It’s commonly known that the amount of data being generated and processed by businesses, governments, and organizations has grown exponentially in recent years. This growth has led to a corresponding increase in energy consumption by data centers, which now account for 1 percent of global electricity use.1
This energy consumption has leveled out over the past few years due to efficiency improvements in IT hardware and cooling and a shift toward more efficient cloud operations. But the rise of demanding workloads, such as data analytics and artificial intelligence (AI)/machine learning (ML), has increased energy use by 10 to 30 percent per year.1 As such, there is an immediate need for energy efficiency in IT infrastructure that can deliver the needed level of performance.
Increasing IT sustainability makes sense not only from an environmental standpoint, but it is also an increasingly desirable business practice that is already influencing infrastructure purchases:
• IDC predicts that 75 percent of the largest global companies will soon require infrastructure vendors to prove progress on sustainability initiatives, as CIOs rely on vendors to help meet their environmental, social, and governance (ESG) goals.2
• 81 percent of CEOs agree or strongly agree that digital investments are going to drive their ability to meet ESG goals.3
• IDC predicts that 60 percent of the largest global companies will soon have environmental sustainability parameters firmly embedded in their businesses’ key performance indicators (KPIs).4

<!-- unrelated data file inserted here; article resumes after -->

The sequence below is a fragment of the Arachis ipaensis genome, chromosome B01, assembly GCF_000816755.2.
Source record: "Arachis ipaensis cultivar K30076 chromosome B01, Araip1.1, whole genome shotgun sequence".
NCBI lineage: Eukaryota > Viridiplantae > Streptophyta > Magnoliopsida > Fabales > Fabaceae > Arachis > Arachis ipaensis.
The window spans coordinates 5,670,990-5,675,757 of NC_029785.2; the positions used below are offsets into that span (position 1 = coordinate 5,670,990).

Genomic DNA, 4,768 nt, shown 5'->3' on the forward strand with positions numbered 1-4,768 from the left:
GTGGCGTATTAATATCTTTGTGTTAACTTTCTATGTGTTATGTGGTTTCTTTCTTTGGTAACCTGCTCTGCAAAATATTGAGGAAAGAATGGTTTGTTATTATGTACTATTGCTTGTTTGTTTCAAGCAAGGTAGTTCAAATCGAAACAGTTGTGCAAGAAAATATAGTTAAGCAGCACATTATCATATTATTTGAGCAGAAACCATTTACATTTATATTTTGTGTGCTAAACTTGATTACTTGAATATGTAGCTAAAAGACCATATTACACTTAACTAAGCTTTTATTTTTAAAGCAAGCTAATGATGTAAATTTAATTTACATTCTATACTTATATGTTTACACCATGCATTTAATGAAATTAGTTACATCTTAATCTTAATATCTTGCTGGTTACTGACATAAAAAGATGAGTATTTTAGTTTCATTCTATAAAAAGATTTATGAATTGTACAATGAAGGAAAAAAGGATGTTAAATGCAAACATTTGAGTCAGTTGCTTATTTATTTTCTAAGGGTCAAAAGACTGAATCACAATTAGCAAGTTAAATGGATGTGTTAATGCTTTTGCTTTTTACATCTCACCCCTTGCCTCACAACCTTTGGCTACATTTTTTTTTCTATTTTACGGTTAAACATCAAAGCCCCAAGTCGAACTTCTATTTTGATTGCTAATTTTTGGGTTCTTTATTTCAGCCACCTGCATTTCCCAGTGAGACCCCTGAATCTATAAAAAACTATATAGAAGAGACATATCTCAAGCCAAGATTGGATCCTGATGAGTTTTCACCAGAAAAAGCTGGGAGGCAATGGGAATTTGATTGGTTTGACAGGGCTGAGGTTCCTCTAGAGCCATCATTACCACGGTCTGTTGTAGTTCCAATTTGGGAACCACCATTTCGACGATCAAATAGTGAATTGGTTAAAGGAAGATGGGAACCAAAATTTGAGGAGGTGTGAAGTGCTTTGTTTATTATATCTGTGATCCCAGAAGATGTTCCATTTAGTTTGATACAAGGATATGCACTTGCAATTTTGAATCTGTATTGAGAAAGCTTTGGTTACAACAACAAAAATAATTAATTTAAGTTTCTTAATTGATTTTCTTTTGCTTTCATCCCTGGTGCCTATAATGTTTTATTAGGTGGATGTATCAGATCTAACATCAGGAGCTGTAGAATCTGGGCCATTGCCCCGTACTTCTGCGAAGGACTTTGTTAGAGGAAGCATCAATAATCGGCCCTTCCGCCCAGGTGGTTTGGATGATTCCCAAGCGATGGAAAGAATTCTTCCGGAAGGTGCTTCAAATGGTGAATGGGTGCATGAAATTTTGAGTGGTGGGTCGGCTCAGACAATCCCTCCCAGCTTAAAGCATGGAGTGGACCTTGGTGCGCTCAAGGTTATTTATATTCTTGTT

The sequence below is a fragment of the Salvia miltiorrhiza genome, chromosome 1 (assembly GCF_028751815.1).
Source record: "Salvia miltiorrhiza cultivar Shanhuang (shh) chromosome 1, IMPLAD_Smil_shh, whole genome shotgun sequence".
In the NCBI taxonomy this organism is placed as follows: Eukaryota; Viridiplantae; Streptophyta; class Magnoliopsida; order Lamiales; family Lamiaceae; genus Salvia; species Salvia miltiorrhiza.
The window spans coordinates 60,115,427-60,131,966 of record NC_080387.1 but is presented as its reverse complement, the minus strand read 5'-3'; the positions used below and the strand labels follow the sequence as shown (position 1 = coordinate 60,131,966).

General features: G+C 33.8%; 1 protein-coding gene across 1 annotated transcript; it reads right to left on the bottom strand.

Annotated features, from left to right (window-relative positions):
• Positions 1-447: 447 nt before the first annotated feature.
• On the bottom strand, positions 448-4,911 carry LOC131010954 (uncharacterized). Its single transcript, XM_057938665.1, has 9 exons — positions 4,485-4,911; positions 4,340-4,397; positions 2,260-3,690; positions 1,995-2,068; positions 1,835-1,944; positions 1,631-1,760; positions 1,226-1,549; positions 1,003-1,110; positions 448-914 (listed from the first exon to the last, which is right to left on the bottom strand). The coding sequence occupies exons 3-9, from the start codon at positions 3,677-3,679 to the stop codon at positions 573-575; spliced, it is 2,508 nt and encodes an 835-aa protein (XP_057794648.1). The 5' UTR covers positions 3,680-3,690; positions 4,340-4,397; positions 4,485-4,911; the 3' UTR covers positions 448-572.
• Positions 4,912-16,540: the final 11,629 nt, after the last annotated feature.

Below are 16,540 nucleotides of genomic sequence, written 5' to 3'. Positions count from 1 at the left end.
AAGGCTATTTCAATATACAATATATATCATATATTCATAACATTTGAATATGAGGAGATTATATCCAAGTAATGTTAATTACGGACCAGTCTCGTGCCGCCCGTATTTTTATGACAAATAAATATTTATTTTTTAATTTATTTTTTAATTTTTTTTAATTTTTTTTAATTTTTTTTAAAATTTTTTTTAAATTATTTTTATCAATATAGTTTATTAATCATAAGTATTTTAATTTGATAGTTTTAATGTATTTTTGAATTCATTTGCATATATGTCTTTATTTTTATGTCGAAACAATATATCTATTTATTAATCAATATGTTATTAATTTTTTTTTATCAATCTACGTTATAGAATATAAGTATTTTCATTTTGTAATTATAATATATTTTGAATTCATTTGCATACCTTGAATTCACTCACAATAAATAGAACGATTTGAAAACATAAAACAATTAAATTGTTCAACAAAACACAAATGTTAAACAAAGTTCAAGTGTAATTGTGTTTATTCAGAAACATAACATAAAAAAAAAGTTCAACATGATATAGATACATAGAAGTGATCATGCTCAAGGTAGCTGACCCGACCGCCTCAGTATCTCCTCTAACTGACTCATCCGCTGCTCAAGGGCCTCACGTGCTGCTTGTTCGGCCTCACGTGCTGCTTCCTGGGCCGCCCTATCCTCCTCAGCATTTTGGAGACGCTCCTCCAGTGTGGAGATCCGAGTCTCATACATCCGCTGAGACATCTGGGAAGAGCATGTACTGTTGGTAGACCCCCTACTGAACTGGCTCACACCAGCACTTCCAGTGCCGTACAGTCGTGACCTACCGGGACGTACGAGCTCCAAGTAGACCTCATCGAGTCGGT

Because IT sustainability is such a growing concern for businesses, Prowess Consulting is proposing a new approach to IT decision making. Instead of making separate decisions on hardware and software acquisitions to achieve sustainability goals, enterprises might instead view IT infrastructure systems holistically for their comprehensive benefits.
Much like how overall total cost of ownership (TCO) is a key metric for IT infrastructure purchases, the total impact on sustainability (TIS), with corollary capital and operating impacts (similar to capital expenditures [CapEx] and operating expenses [OpEx]), can be a strategic pathway for IT decisions. That is, an end-to-end hybrid-cloud infrastructure, built with sustainability in mind, can help enterprises achieve their business goals and meet environmental requirements simultaneously.
In this paper, we look at two top IT vendors who have built sustainability into their enterprise solutions: Dell Technologies and Microsoft. As partners, Dell Technologies and Microsoft collaborate so their products, such as Dell™ PowerEdge™ servers and Microsoft Azure® Stack HCI, are integrated for optimal benefits to end users. To explore the TIS approach, we examine the ways Dell Technologies and Microsoft have incorporated the following three sustainability principles:
• Reducing energy consumption through modernized IT infrastructure
• Lowering carbon emissions with consolidated data center space requirements, workload observation and analysis tools such as Dell™ Live Optics, increased hardware utilization, and cloud adoption
• Integrating best practices for materials, including incorporating recycled materials in production and packaging